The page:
Nice to meet you, Content Strategy (A polite introduction)

If you hang out in the same general virtual space as information architects, user experience specialists, and the like, you may have started hearing the phrase “content strategy.” (Or maybe you haven’t – but I bet you will.) What the heck is that, you may wonder? And what’s that got to do with me?

Wonder no more. Reader, meet Content Strategy. Content Strategy, meet Reader.

As an emerging discipline, content strategy is one of those multi-talented beasties that draws from many different disciplines and sources. In general, it includes:

  • elements of editing, of curation, of information architecture, and of user experience design.
  • the process of managing – not necessarily creating – the content on a website (you know, the actual reason people come to your website in the first place), making sure it’s clear and usable, making sure there’s no ROT (content that is Redundant, Outdated, or Trivial), making sure information is displayed in places and in contexts that make sense, and so on.
  • analyzing and inventorying the existing content on a website, identifying redundancies and gaps.
  • managing the metadata on the site, so that people can find what they are looking for.
  • working with all of the site’s content providers to help them create content that is clear, timely, and consistent with the overall style and mission of the site.
  • selecting a content management system that will work with users in such a way as to make it easier for them to create good content, and will help them to repurpose content so that it can display in multiple places rather than rewriting it over and over (once for the mobile site, once for a branch library site, once for a policies page, once for a link on Oncourse… you get the idea).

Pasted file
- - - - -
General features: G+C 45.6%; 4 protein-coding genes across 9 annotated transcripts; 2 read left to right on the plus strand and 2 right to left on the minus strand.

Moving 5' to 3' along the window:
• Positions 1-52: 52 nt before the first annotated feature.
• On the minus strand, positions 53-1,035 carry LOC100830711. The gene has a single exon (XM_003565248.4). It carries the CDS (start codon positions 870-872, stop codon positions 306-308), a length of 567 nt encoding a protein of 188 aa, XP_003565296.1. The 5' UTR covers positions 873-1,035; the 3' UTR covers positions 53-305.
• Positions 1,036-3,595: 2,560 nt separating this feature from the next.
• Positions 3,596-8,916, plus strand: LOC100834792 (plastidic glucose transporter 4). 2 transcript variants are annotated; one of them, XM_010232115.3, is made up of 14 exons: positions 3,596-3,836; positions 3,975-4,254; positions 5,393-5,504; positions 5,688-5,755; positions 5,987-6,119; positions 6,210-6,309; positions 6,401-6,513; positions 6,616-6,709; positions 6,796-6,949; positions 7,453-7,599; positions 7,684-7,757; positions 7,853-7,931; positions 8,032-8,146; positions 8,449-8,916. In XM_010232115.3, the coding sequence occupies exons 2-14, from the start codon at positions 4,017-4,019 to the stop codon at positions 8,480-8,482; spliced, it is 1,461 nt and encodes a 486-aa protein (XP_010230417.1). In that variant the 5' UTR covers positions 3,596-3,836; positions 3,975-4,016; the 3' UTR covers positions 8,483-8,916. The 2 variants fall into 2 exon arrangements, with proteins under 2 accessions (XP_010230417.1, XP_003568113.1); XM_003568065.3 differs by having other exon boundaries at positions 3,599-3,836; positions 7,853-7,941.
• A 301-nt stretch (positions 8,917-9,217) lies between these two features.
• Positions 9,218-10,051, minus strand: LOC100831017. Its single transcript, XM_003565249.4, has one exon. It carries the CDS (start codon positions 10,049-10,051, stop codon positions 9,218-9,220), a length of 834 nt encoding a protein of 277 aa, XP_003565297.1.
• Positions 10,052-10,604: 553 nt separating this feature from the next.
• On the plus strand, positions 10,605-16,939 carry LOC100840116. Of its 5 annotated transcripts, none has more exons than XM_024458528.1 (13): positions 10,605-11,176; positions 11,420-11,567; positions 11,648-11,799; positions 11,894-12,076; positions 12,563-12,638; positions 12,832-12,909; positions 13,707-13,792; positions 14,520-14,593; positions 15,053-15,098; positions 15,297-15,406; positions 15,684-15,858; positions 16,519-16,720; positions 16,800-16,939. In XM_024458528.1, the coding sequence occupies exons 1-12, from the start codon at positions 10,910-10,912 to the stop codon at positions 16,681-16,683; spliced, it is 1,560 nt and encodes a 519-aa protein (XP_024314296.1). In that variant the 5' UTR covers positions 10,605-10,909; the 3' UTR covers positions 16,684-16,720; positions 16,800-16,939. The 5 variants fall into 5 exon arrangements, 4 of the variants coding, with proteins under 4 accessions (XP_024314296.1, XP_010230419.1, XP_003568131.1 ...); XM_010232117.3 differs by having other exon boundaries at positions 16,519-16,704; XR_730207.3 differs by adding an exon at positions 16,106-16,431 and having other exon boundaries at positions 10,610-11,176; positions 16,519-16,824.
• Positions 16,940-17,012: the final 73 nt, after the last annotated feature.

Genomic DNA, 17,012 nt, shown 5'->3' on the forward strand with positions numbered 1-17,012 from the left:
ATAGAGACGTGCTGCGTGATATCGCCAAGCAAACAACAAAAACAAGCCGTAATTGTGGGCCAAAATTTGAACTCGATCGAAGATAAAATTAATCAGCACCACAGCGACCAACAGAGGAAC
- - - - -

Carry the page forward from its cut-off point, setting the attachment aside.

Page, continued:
Sound like stuff we might need to do with the IUB Libraries website? Well… yes indeed! Whether or not you hear the phrase “content strategy” in the near future, some of what you’ll be hearing from DUX as we move forward towards a better website will be driven by the principles of this emerging discipline.

If this all sounds kind of intriguing, here are a few resources that will help you understand content strategy a little better.

Start here: The Discipline of Content Strategy by Kristina Halvorson. This article from A List Apart is a nice introduction, covering some of what I mentioned above and more.

If you liked that, you might want to read more articles on content strategy from A List Apart; it’s one of the topics they cover regularly. Check out, for example, “Infrequently Asked Questions of FAQs” – and then think about whether an FAQ is really the best “container” for the information you are offering your users. That’s content strategy in action!

Another introductory article I really like is “Content Strategy Can Save Us All From Slobdom” by Meghan Casey, from the Brain Traffic blog. This is not an in-depth article, but it uses a metaphor many of us understand all too well – trying to clean up a cluttered, messy bedroom. Read through the entertaining description of how the bedroom problem is solved and you will clearly see how the content strategy process works and how it can help your website be neat and tidy, with its contents easily findable. Plus, it has Fraggles! What’s not to love? Brain Traffic has much, much more to offer the budding content strategist or the curious onlooker – highly recommended.

For those of you (myself included!) who still love books made out of paper, here are a couple that we can recommend; DUX has desk copies of these but you may have trouble prying them out of our grubby little hands (we’re actually referring to them with some frequency as we begin to evaluate our website and plan a content analysis):

Content Strategy for the Web book cover Halvorson, Kristina. Content Strategy for the Web.
Berkeley, CA: New Riders, 2010.
The Elements of Content Strategy book cover Kissane, Erin. The Elements of Content Strategy.
New York: A Book Apart, 2011.

Of course, most people who serve as content providers for a website like ours don’t need to become content strategy specialists. Not at all. But understanding the basic concepts will help you to understand how to create better web pages, and why DUX makes some of the decisions that it does about the Libraries’ website as a whole. (And as a bonus, it seems that content strategists are often pretty good writers – a lot of these articles are very readable and even entertaining!)

Questions? Comments? Thoughts? Leave a comment on this blog post, use the “Contact Us” form, or talk to anyone in DUX! We’d love to hear from you.